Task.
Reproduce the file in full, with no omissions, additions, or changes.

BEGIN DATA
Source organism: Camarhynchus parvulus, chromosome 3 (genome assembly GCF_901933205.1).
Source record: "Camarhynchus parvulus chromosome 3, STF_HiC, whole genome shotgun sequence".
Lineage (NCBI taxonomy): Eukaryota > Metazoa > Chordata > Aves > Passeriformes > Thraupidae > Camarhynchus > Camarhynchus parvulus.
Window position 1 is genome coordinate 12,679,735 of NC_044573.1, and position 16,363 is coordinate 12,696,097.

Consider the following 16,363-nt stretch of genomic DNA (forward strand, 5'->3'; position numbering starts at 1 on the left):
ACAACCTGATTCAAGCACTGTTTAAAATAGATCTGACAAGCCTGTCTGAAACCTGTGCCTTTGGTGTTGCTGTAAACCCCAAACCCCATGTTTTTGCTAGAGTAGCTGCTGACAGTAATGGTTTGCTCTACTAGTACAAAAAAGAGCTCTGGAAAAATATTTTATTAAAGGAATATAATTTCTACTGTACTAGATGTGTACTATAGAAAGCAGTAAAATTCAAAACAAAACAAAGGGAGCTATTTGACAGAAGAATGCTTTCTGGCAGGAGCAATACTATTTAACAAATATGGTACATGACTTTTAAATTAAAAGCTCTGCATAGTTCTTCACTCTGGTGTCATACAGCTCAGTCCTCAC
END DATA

Source organism: Camarhynchus parvulus, chromosome 3 (genome assembly GCF_901933205.1).
Source record: "Camarhynchus parvulus chromosome 3, STF_HiC, whole genome shotgun sequence".
Lineage (NCBI taxonomy): Eukaryota > Metazoa > Chordata > Aves > Passeriformes > Thraupidae > Camarhynchus > Camarhynchus parvulus.
Window position 1 is genome coordinate 12,679,735 of NC_044573.1, and position 16,363 is coordinate 12,696,097.

Consider the following 16,363-nt stretch of genomic DNA (forward strand, 5'->3'; position numbering starts at 1 on the left):
ACAACCTGATTCAAGCACTGTTTAAAATAGATCTGACAAGCCTGTCTGAAACCTGTGCCTTTGGTGTTGCTGTAAACCCCAAACCCCATGTTTTTGCTAGAGTAGCTGCTGACAGTAATGGTTTGCTCTACTAGTACAAAAAAGAGCTCTGGAAAAATATTTTATTAAAGGAATATAATTTCTACTGTACTAGATGTGTACTATAGAAAGCAGTAAAATTCAAAACAAAACAAAGGGAGCTATTTGACAGAAGAATGCTTTCTGGCAGGAGCAATACTATTTAACAAATATGGTACATGACTTTTAAATTAAAAGCTCTGCATAGTTCTTCACTCTGGTGTCATACAGCTCAGTCCTCAC